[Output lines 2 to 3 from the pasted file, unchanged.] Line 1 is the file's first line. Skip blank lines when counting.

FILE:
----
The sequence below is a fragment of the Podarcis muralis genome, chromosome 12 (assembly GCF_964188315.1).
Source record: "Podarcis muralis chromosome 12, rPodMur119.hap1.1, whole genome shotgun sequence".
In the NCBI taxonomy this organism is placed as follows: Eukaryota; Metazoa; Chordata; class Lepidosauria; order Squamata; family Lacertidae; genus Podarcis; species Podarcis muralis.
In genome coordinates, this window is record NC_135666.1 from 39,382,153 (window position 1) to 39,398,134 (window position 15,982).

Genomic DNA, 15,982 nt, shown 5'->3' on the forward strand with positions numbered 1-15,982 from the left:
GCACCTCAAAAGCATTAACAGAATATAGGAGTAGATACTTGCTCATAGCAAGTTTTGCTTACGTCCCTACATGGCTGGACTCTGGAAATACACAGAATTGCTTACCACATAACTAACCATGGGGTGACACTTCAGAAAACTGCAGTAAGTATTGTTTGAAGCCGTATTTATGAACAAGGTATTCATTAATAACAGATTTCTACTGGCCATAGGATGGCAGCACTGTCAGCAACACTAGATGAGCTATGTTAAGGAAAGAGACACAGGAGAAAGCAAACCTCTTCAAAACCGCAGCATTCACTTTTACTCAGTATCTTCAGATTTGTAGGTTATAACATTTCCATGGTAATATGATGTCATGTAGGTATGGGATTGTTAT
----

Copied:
Source record: "Podarcis muralis chromosome 12, rPodMur119.hap1.1, whole genome shotgun sequence".
In the NCBI taxonomy this organism is placed as follows: Eukaryota; Metazoa; Chordata; class Lepidosauria; order Squamata; family Lacertidae; genus Podarcis; species Podarcis muralis.